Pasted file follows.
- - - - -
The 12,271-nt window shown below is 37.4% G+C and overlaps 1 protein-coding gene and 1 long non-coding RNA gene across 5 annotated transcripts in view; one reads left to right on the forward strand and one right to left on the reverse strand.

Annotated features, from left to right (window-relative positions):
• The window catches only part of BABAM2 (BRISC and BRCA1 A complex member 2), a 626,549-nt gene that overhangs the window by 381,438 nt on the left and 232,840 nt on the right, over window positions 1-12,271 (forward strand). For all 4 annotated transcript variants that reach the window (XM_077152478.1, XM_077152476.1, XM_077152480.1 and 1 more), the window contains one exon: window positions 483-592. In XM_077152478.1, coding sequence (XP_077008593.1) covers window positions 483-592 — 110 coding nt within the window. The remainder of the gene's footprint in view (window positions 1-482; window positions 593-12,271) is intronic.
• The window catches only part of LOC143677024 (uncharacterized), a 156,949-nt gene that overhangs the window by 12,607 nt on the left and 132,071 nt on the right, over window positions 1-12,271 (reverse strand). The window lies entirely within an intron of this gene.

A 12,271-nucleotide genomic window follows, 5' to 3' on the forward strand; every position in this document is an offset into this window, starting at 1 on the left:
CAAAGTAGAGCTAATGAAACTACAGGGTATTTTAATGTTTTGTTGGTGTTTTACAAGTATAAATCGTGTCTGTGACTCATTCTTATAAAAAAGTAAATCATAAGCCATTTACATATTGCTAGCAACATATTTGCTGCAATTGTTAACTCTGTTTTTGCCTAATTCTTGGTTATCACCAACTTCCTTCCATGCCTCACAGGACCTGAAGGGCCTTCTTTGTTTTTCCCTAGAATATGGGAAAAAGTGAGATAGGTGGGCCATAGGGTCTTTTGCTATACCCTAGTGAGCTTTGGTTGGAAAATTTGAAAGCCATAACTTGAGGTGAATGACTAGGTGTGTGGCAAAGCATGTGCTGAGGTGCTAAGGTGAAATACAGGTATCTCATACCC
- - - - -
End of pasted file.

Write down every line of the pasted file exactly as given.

The 12,271-nt window shown below is 37.4% G+C and overlaps 1 protein-coding gene and 1 long non-coding RNA gene across 5 annotated transcripts in view; one reads left to right on the forward strand and one right to left on the reverse strand.

Annotated features, from left to right (window-relative positions):
• The window catches only part of BABAM2 (BRISC and BRCA1 A complex member 2), a 626,549-nt gene that overhangs the window by 381,438 nt on the left and 232,840 nt on the right, over window positions 1-12,271 (forward strand). For all 4 annotated transcript variants that reach the window (XM_077152478.1, XM_077152476.1, XM_077152480.1 and 1 more), the window contains one exon: window positions 483-592. In XM_077152478.1, coding sequence (XP_077008593.1) covers window positions 483-592 — 110 coding nt within the window. The remainder of the gene's footprint in view (window positions 1-482; window positions 593-12,271) is intronic.
• The window catches only part of LOC143677024 (uncharacterized), a 156,949-nt gene that overhangs the window by 12,607 nt on the left and 132,071 nt on the right, over window positions 1-12,271 (reverse strand). The window lies entirely within an intron of this gene.

A 12,271-nucleotide genomic window follows, 5' to 3' on the forward strand; every position in this document is an offset into this window, starting at 1 on the left:
CAAAGTAGAGCTAATGAAACTACAGGGTATTTTAATGTTTTGTTGGTGTTTTACAAGTATAAATCGTGTCTGTGACTCATTCTTATAAAAAAGTAAATCATAAGCCATTTACATATTGCTAGCAACATATTTGCTGCAATTGTTAACTCTGTTTTTGCCTAATTCTTGGTTATCACCAACTTCCTTCCATGCCTCACAGGACCTGAAGGGCCTTCTTTGTTTTTCCCTAGAATATGGGAAAAAGTGAGATAGGTGGGCCATAGGGTCTTTTGCTATACCCTAGTGAGCTTTGGTTGGAAAATTTGAAAGCCATAACTTGAGGTGAATGACTAGGTGTGTGGCAAAGCATGTGCTGAGGTGCTAAGGTGAAATACAGGTATCTCATACCC